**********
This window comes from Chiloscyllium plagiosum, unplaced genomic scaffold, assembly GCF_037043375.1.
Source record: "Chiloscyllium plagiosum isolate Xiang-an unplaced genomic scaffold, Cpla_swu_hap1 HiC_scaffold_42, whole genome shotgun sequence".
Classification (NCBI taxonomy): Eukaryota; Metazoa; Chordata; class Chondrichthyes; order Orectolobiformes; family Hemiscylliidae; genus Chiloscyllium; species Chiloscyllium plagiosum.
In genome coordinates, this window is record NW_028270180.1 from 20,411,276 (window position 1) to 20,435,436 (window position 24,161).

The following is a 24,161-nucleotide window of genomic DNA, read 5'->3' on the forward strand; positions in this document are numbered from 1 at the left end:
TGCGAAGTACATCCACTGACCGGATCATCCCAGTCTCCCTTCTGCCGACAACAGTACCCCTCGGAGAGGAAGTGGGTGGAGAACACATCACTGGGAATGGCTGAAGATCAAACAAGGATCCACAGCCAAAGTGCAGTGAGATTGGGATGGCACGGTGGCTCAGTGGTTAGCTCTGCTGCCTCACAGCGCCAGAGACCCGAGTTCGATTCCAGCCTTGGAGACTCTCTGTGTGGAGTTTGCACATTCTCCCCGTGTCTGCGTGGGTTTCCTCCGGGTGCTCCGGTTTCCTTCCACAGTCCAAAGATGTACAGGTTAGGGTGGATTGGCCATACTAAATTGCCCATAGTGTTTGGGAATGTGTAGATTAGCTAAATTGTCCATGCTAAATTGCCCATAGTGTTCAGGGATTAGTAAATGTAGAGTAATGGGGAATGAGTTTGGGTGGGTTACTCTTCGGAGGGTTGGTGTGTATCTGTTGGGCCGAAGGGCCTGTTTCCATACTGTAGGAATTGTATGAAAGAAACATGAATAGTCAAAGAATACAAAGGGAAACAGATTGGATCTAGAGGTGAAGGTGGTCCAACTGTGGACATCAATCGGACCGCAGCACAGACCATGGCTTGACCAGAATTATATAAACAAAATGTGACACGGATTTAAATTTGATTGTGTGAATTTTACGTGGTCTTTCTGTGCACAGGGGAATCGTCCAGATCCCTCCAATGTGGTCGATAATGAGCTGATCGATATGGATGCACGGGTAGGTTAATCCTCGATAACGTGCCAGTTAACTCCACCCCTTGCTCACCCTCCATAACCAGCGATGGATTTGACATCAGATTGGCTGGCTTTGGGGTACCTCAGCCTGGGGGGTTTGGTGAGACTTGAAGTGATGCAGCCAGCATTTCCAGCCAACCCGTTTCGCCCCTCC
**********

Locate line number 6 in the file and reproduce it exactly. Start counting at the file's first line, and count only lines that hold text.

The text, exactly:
TGCGAAGTACATCCACTGACCGGATCATCCCAGTCTCCCTTCTGCCGACAACAGTACCCCTCGGAGAGGAAGTGGGTGGAGAACACATCACTGGGAATGGCTGAAGATCAAACAAGGATCCACAGCCAAAGTGCAGTGAGATTGGGATGGCACGGTGGCTCAGTGGTTAGCTCTGCTGCCTCACAGCGCCAGAGACCCGAGTTCGATTCCAGCCTTGGAGACTCTCTGTGTGGAGTTTGCACATTCTCCCCGTGTCTGCGTGGGTTTCCTCCGGGTGCTCCGGTTTCCTTCCACAGTCCAAAGATGTACAGGTTAGGGTGGATTGGCCATACTAAATTGCCCATAGTGTTTGGGAATGTGTAGATTAGCTAAATTGTCCATGCTAAATTGCCCATAGTGTTCAGGGATTAGTAAATGTAGAGTAATGGGGAATGAGTTTGGGTGGGTTACTCTTCGGAGGGTTGGTGTGTATCTGTTGGGCCGAAGGGCCTGTTTCCATACTGTAGGAATTGTATGAAAGAAACATGAATAGTCAAAGAATACAAAGGGAAACAGATTGGATCTAGAGGTGAAGGTGGTCCAACTGTGGACATCAATCGGACCGCAGCACAGACCATGGCTTGACCAGAATTATATAAACAAAATGTGACACGGATTTAAATTTGATTGTGTGAATTTTACGTGGTCTTTCTGTGCACAGGGGAATCGTCCAGATCCCTCCAATGTGGTCGATAATGAGCTGATCGATATGGATGCACGGGTAGGTTAATCCTCGATAACGTGCCAGTTAACTCCACCCCTTGCTCACCCTCCATAACCAGCGATGGATTTGACATCAGATTGGCTGGCTTTGGGGTACCTCAGCCTGGGGGGTTTGGTGAGACTTGAAGTGATGCAGCCAGCATTTCCAGCCAACCCGTTTCGCCCCTCC